Materials: Bronze, iron
Dating: Circa 950 – 1050 A.D.
Size: 20.3 cm overall, blade 11.5 cm
Origin: Khmer Empire, present-day Cambodia
From a French private collection.
Emma C. Bunker and Douglas Latchford: Adoration and Glory: The Golden Age of Khmer Art. Art Media Resources, Chicago, 2004.
The Khmer empire was a Hindu/Buddhist empire that ruled much of Southeast Asia between the 9th and 15th centuries. It is mostly known for Angkor Wat, which during its peak was the largest urban center in the world at that time.
Most Khmer material culture left to study today appears in the form of bronzes and stone statues. Khmer arms and armor is very rare. One of the most notable pieces is a dagger in the Boston Museum of Fine art, accession number 68.289 which is dated to 1040-1041 A.D.
In this article, I present you with an old and particularly fine Khmer dagger with an iron blade and a bronze hilt.
The blade follows a rather similar profile as the piece referenced above. The hilt is quite different, with the guard quillons turning forward towards the blade, and a longer, more narrow stem-like hilt. The center of the hilt is nicely carved with fish scales, and at both sides flares out in a crown of stylized flower petals. The pommel is a notched lozenge-shaped profile, with each cardinal projection being in the form of a highly stylized flame. It has a bud-shaped finial on top.
Khmer artwork generally doesn’t depict people with weapons, so it is hard to find any direct comparables in the art that can serve as a benchmark for dating. However, the distinct shape of the pommel is of an ornamental shape that is often seen on headbands or jewelry worn by deities. This design element went through a clear evolution over time, which makes it possible to pinpoint the date of the dagger with some accuracy.
It first starts to appear in the last decades of the 9th century, see for example a Shiva Head in the Brooklyn Museum, accession number 83.182.5. However, we don’t see it reach the full complexity that is seen on this dagger pommel until the early 10th century. See for example the feature in the headband of a Head of Vishnu in the Boston Museum of Fine Arts, accession number 26.13, as well as two very similar Devatas, Asian Art Museum of San Francisco accession number B 68 S 19 and Arthur M. Sackler Gallery S1987.909.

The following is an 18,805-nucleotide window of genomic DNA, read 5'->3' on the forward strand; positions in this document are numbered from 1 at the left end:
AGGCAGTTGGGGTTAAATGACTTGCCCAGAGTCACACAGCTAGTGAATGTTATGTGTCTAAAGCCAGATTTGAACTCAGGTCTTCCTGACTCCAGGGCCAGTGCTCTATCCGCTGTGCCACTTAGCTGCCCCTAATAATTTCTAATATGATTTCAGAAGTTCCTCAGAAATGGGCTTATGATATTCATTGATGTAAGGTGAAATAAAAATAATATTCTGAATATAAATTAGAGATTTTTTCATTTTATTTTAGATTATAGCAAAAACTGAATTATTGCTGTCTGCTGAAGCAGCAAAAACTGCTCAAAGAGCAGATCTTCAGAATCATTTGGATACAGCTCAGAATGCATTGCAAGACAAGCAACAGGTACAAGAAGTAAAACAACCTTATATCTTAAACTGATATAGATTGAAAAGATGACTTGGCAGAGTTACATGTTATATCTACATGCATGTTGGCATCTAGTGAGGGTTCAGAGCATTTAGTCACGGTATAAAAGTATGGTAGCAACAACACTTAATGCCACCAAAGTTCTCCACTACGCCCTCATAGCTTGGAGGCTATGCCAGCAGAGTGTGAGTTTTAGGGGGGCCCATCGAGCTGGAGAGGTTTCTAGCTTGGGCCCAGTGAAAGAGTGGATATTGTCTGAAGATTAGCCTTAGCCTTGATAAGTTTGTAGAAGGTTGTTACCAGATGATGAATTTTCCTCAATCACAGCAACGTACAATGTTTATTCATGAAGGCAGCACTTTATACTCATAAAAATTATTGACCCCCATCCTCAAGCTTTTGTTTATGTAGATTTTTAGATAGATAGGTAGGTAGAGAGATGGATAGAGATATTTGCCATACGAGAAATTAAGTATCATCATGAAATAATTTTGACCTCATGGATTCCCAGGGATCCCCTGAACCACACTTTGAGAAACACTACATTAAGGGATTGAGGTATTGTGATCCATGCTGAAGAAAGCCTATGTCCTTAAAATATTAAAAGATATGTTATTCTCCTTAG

The design gets especially close to the dagger pommel on a devata in an anonymous private collection, published in Adoration and Glory: The Golden Age of Khmer Art, page 130-131. Dated to the 9th to 10th century. Also see a Harihara Head, dated 944-968 in the Arthur M. Sackler Gallery, accession number S1987.900.
The stylistic period of our dagger seems to end around the second half of the 11th century, where the design starts to take one of two distinctly different forms. In one, the four projections break out of their lozenge form and become more like a cross. For this step in the evolution, see a female Deity, dated 3rd quarter of the 11th century in the Radcliffe Collection. Published in Adoration and Glory: The Golden Age of Khmer Art, page 232-233.
A very rare example of a thousand-year-old Khmer dagger, one of less than a handful of examples I know to exist. It shows the very good workmanship in bronze that this culture was known for. A comparison with stylistic elements found on Khmer statues points out that it most likely dates from the 10th to early 11th century.